"We make assumptions of the world based on our childhoods, and we don't realize it until it is reflected back to us," Wilson explained. "And our relationships with pets is a pure reflection of that. Such as when you hear people praise their pets, 'I love you and I will never leave you,' or, 'You are the best dog.' "
While Wilson reveals the primal reasons why people are drawn to and interact with dogs in "Why We Love Cats and Dogs," Dr. Nicholas Dodman shows that cats can be just as responsive and trainable as their canine counterparts.
A faculty member of Tufts Cummings School of Veterinary Medicine, Dodman explains that owners who communicate with their cats through training and agility exercises can eventually erase the cats’ behavior problems.
Addressing the human being's overall attraction to animals, Marc Bekoff offers the concept of "mirror neurons." The renowned evolutionary biologist and professor emeritus at the University of Colorado, suggests shared emotions and empathy biologically connect humans to their dogs and cats.
Rounding off the show's expert panel, animal behaviorist Emily Weiss -- the developer of the "Meet Your Match" system implemented by the ASPCA -- uses mutual personality traits to connect people with the "right" dogs and cats.
Interspersed throughout these professional perspectives, cat and dog owners discuss their bonds and adventures shared with their pets.
But as owners were studio interviewed, Kaufman gave a clear directive: "If anybody says unconditional love they are not on the show."
Kaufman was looking for something beyond the formulaic cat and dog show -- seeking real depth and insight for universal relevance -- and he found it, particularly in the story of Jerry.
Afflicted with canine cancer and a three-legged amputee, Jerry's owners sold their home and business to enjoy his last couple months of life by traveling across the country RV-style.
"That is very moving, and many people can relate to a pet who is coming to the end of their lives," Kaufman said of Jerry's story.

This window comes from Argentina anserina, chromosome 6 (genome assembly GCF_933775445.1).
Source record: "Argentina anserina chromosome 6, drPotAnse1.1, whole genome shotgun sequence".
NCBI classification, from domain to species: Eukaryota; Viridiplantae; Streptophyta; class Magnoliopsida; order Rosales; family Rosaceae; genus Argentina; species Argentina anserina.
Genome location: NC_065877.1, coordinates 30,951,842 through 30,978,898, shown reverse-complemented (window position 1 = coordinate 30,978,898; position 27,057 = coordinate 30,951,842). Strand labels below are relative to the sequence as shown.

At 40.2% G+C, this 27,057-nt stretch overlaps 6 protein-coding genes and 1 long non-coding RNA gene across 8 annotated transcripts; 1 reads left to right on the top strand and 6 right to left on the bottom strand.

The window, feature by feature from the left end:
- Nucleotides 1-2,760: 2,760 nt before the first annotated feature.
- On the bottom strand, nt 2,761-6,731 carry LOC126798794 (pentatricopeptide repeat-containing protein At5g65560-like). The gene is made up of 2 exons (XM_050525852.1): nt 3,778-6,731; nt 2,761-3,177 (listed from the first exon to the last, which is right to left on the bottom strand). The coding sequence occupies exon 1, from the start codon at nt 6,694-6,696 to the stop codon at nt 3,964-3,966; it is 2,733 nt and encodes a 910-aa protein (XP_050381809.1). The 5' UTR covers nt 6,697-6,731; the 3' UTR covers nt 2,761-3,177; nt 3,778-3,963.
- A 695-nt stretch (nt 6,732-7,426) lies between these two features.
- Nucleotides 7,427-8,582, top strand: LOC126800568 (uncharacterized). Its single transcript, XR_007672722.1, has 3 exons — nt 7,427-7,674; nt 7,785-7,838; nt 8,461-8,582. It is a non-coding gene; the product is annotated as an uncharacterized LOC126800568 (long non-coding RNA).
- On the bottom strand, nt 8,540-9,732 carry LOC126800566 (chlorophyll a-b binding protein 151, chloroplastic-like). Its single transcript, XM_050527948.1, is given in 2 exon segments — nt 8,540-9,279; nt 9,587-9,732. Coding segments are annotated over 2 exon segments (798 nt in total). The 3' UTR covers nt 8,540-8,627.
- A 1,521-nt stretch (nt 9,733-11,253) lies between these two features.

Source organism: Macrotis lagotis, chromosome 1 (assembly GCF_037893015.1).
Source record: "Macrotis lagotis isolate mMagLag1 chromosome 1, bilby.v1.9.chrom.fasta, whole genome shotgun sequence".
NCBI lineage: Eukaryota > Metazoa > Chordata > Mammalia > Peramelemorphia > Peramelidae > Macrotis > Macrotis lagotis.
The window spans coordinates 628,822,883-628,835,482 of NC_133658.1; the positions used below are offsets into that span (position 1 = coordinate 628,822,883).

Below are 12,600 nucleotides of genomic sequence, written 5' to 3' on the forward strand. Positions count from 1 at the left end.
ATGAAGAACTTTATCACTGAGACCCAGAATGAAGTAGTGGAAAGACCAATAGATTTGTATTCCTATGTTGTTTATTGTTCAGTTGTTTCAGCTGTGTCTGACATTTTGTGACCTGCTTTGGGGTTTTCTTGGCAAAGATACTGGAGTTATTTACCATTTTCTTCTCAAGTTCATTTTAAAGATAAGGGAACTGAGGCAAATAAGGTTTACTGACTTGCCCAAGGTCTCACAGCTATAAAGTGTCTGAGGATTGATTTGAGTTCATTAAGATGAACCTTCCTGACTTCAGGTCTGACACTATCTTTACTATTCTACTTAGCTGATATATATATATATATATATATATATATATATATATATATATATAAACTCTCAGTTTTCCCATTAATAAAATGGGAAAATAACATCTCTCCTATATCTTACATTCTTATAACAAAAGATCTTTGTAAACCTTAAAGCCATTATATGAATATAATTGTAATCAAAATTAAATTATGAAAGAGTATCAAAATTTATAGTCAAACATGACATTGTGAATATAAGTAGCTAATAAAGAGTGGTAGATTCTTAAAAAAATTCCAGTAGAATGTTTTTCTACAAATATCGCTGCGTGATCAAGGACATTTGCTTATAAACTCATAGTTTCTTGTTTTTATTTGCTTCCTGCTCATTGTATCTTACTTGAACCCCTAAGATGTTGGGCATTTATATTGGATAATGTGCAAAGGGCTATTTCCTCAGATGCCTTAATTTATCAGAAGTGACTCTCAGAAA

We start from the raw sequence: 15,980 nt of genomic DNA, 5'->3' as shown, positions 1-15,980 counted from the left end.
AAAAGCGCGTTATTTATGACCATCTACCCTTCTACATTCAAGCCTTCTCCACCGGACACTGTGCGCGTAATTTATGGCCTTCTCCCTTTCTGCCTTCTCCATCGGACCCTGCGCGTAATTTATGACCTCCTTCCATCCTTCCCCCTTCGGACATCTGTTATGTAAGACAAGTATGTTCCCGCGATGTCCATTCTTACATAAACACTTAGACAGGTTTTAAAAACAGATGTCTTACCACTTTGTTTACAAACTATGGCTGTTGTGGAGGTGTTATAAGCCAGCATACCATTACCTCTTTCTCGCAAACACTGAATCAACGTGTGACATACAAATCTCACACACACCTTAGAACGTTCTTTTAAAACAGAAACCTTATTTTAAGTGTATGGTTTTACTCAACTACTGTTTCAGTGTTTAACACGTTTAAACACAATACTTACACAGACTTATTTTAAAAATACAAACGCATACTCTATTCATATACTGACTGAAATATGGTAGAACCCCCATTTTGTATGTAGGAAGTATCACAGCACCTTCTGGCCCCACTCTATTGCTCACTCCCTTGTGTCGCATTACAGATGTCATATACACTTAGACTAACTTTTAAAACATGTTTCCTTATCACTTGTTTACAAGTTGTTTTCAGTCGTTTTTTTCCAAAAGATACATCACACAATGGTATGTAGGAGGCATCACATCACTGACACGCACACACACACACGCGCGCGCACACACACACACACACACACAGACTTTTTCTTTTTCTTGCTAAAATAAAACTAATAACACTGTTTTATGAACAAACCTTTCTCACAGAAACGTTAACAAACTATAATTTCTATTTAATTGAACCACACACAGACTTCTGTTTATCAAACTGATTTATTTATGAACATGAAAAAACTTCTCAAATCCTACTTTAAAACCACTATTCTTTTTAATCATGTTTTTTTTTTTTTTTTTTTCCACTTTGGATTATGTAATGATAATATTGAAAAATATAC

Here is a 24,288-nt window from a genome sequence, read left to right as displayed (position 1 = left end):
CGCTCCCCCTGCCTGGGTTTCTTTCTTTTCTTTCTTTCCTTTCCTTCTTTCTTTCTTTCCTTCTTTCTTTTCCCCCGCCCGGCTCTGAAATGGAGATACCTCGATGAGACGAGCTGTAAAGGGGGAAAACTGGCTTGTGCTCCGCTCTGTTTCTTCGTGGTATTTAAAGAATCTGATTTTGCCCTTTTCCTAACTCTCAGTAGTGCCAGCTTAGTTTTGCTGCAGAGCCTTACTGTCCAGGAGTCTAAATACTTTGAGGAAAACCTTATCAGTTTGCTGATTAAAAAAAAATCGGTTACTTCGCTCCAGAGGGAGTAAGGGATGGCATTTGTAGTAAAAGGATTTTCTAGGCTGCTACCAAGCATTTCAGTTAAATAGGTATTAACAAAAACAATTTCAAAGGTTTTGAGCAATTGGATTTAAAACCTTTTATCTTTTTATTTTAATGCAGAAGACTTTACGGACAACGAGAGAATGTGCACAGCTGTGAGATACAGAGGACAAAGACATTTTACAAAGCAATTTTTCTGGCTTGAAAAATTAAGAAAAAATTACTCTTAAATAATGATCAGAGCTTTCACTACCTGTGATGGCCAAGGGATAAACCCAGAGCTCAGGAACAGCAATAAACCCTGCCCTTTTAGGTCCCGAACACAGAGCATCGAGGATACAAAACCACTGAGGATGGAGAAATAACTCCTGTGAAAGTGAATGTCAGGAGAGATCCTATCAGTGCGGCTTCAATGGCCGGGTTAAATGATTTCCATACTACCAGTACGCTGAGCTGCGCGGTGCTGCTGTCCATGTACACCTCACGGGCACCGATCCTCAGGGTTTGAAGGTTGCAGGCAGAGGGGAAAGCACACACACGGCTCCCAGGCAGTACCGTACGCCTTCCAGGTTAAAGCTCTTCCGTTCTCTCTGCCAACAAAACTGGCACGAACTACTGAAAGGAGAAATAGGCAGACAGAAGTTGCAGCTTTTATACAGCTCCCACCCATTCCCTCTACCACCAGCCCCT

While many owners can find comfort in Jerry's story, Kaufman says even the critics are excited about the show and expects many high profile reviews.
"It's the first show that I could say it's really not about animals, but it's really about us, the human animal," said Kaufman of this latest episode of Nature, a series with a 27-year track record.
Appealing to the nature of humans to know more -- more about what they already have an interest in, or more about what they don't fully understand -- the show resonates across the board.
"I really got caught up in how sincere and candid and forthcoming people were about their lives their relationship and how their animal has impacted their lives, and in many cases, changed their lives," said Kaufman. "I am kind of envious that I don't felt as strongly about animals as other people do."
Although Wilson can't relate to Kaufman being disenfranchised from animals, as she "can't imagine being separated from my animal even for a day, but I understand that there are variations in the human being -- but it is very curious to me."
While animal lovers might find non-animal lovers peculiar, and vice versa, one thing is certain, pets create interest.
"Even when someone doesn't have a direct involvement, pets impact our lives," Wilson said. "We now have more pets than we have children in our homes, and it effects everybody."
With such a broad cross-section of interest, Nature's premiere of "Why We Love Cats and Dogs" is bound to catch a bump of viewers and promises, in Kaufman's opinion, to leave them thinking about it the day after -- "which is a good thing."
Yet a better thing is if the show rates well, as it could propel the wildlife-centric show to consider doing another episode revolving around domestic animals.
For more information on Nature's "Why We Love Cats and Dogs," visit PBS.org/WNET/Nature